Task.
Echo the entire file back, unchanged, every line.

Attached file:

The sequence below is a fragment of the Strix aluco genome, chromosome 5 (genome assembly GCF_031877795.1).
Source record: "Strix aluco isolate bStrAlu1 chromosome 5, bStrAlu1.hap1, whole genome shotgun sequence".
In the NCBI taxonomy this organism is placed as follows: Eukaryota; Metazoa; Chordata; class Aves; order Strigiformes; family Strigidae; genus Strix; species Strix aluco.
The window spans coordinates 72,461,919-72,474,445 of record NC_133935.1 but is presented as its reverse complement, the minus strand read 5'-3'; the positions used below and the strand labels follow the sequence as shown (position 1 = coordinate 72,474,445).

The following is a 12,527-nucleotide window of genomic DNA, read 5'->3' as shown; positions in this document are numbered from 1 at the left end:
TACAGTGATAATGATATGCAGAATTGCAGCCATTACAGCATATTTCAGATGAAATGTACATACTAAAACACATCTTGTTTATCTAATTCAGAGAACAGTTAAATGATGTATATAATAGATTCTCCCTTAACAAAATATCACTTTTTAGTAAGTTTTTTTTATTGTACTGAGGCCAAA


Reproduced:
The sequence below is a fragment of the Strix aluco genome, chromosome 5 (genome assembly GCF_031877795.1).
Source record: "Strix aluco isolate bStrAlu1 chromosome 5, bStrAlu1.hap1, whole genome shotgun sequence".
In the NCBI taxonomy this organism is placed as follows: Eukaryota; Metazoa; Chordata; class Aves; order Strigiformes; family Strigidae; genus Strix; species Strix aluco.
The window spans coordinates 72,461,919-72,474,445 of record NC_133935.1 but is presented as its reverse complement, the minus strand read 5'-3'; the positions used below and the strand labels follow the sequence as shown (position 1 = coordinate 72,474,445).

The following is a 12,527-nucleotide window of genomic DNA, read 5'->3' as shown; positions in this document are numbered from 1 at the left end:
TACAGTGATAATGATATGCAGAATTGCAGCCATTACAGCATATTTCAGATGAAATGTACATACTAAAACACATCTTGTTTATCTAATTCAGAGAACAGTTAAATGATGTATATAATAGATTCTCCCTTAACAAAATATCACTTTTTAGTAAGTTTTTTTTATTGTACTGAGGCCAAA